- Istio resources that you manually create or that are created for you.
- Internal resources that describe the gateway endpoints.
Gloo custom resource translation
When you create a configuration, the management server translates the configuration into other Gloo custom resources or resources that are specific to the open source project that the Gloo product is based on, such as Istio, Envoy, or Cilium. These resources form a complete view of your Gloo environment and are stored in the built-in Redis database.
The Gloo agent pulls translated custom resources as a snapshot from the Gloo management server, and applies the resources in the workload cluster. In a single cluster setup, these resources are written directly to the cluster without relay. For more information about how Gloo translates custom resources, see Custom resource translation.
More details about agent-server communication
Now that you reviewed the overall flow of how Gloo's relay architecture works, learn more about how Gloo secures communication, translates Gloo resources, and reconciles configuration updates.
Secure communication between relay agents and management server
Communication between the relay server and agent uses the gRPC protocol, and is secured by mTLS. When you install Gloo in the management server, a
relay-identity-token-secret is created for you. You copy this secret as part of registering a workload cluster. The
relay-identity-token-secret on each workload cluster must match the management cluster. To validate authenticity during registration, the agent uses simple TLS to send the token to the management server. After validating the token, the management server creates a TLS certificate for the relay agent. Then, all future communication from relay agents to the server uses this certificate for mTLS.
Note that you can use self-signed certificates or certificates from your PKI to secure server-agent communication. For more information, see the certificate management strategies for proof-of-concept or production.
Resource discovery by relay agents
Each relay agent performs resource discovery for the cluster that it is deployed to. The relay agent constructs a snapshot of the actual state of discovered entities in the workload cluster, including the following.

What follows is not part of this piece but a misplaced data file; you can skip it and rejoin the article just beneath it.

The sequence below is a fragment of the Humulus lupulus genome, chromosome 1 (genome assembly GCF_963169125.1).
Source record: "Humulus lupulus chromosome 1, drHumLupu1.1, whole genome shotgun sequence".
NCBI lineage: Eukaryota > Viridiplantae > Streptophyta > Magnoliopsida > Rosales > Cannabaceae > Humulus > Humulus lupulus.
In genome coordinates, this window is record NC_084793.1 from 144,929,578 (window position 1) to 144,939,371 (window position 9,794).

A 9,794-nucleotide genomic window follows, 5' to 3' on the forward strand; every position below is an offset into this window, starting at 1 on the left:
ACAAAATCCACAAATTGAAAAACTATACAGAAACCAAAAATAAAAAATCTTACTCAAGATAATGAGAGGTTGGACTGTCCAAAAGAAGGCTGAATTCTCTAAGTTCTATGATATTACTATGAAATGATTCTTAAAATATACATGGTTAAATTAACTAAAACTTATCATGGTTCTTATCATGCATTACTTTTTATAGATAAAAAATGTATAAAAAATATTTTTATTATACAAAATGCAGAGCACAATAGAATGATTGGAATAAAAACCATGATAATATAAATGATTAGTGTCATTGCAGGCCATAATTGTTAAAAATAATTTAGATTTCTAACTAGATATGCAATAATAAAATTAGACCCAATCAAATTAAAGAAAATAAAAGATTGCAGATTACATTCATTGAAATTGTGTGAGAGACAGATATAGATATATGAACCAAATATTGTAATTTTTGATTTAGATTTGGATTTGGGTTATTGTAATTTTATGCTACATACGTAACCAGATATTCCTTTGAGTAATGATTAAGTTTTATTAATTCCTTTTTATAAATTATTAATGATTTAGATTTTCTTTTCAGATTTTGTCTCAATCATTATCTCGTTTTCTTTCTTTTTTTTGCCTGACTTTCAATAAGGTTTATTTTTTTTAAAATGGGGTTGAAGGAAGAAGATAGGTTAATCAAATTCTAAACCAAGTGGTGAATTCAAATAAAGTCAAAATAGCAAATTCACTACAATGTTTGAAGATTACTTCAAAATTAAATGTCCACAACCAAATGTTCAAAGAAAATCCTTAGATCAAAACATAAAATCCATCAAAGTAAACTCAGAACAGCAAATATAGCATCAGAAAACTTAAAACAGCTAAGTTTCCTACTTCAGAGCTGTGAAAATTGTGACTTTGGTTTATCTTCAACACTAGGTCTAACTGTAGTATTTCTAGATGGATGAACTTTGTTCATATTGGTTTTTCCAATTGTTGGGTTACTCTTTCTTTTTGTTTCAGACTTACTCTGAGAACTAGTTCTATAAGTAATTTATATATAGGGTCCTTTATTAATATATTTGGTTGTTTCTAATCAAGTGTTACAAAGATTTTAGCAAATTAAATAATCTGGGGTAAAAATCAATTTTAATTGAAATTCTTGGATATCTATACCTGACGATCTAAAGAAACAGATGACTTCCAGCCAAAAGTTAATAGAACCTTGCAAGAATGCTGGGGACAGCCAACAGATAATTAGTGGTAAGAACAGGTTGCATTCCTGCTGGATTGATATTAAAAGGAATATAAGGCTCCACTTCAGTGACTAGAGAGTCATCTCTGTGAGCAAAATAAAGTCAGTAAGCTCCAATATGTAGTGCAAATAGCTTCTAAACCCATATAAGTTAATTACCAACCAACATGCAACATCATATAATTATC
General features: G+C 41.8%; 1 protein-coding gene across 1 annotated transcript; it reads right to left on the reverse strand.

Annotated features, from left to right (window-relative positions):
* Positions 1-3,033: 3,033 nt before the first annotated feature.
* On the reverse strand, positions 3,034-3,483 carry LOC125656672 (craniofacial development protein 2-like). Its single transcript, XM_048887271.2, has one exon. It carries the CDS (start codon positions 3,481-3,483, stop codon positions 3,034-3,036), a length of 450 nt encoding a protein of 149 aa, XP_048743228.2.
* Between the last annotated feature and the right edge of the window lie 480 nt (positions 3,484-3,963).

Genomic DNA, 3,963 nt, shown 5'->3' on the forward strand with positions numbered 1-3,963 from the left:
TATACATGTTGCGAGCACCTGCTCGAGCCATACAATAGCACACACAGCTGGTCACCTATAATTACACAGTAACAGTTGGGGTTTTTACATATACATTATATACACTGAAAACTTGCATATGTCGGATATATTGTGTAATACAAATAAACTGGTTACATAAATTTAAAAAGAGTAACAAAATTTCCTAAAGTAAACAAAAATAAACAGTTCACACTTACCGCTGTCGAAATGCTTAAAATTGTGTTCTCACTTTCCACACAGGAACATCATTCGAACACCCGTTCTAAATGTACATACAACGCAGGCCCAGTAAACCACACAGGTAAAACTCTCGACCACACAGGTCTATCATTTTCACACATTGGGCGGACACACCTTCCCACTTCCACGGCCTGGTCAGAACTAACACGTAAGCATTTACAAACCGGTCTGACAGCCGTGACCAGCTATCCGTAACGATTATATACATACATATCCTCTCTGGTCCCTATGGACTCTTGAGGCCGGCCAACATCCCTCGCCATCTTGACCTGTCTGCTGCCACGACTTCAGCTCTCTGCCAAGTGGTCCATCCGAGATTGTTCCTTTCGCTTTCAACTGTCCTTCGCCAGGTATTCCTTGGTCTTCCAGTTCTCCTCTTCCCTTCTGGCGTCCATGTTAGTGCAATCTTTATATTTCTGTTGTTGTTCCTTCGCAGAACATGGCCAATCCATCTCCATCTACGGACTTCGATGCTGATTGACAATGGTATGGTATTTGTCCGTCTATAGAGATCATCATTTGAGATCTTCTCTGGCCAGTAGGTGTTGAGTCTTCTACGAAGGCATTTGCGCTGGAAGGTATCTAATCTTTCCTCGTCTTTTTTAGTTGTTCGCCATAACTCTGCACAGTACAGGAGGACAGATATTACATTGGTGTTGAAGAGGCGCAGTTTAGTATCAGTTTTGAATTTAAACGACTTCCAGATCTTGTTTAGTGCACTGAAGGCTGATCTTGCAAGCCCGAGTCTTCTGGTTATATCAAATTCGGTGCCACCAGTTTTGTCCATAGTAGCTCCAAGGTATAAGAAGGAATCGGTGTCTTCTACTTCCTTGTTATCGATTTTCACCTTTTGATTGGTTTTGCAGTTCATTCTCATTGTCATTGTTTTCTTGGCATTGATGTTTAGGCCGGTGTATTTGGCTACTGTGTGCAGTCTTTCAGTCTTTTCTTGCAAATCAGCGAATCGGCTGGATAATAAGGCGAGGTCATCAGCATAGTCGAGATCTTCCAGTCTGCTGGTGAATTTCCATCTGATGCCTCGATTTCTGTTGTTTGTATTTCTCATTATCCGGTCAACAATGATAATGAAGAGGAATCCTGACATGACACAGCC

- Discovered Kubernetes resources, such as Kubernetes services, deployments, replicasets, daemonsets, and statefulsets. The management server translates discovered resources into Istio resources and displays them in the Gloo UI. Note that you can use Istio discovery selectors to ignore certain Kubernetes resources. Ignored resources are not included in the snapshot that is sent from the agent to the management server.
- Gloo custom resources that you create. The management server translates Gloo resources into Istio resources and displays them in the Gloo UI.
- Istio resources, including:
- Istio resources that, after initial server-agent setup, the management server automatically translates from your Gloo resources and writes back to the workload cluster. These resources are included in the snapshot to avoid accidentally deleting them from the workload cluster if an agent disconnects and reconnects, and to display them in the Gloo UI.
- Any Istio resources that you manually created, so that they can be displayed in the Gloo UI.
- Internal resources that are computed in memory by each agent and pushed to the management server without being persisted in the workload cluster. Internal resources include:
Gatewayresources, which contain information about gateway endpoints in the cluster.
CertificateRequestresources, which are used in internal multi-step workflows that involve both the agent and the management server.
The resources in this snapshot provide the management server with the complete state of the cluster, workloads, and destinations.
Configuration updates and state reconciliation
The relay agents watch for user-provided configuration updates in your workload clusters. For example, you might create a Gloo policy in one of your workload clusters. Relay agents then create a snapshot of all Gloo and open source custom resources in the workload cluster, and send the snapshot to the management server in the management cluster. The management server uses this information to decide what custom resources must be created. For example, if you use Gloo Mesh or Gloo Gateway, your Gloo policy might be translated into a
AuthorizationPolicy Istio resources.
The management server then reconciles this declared state with the actual state of the workload clusters, and creates configuration updates. The relay agents pull these updates in real time from the management server. The agents apply the updated resources in each cluster.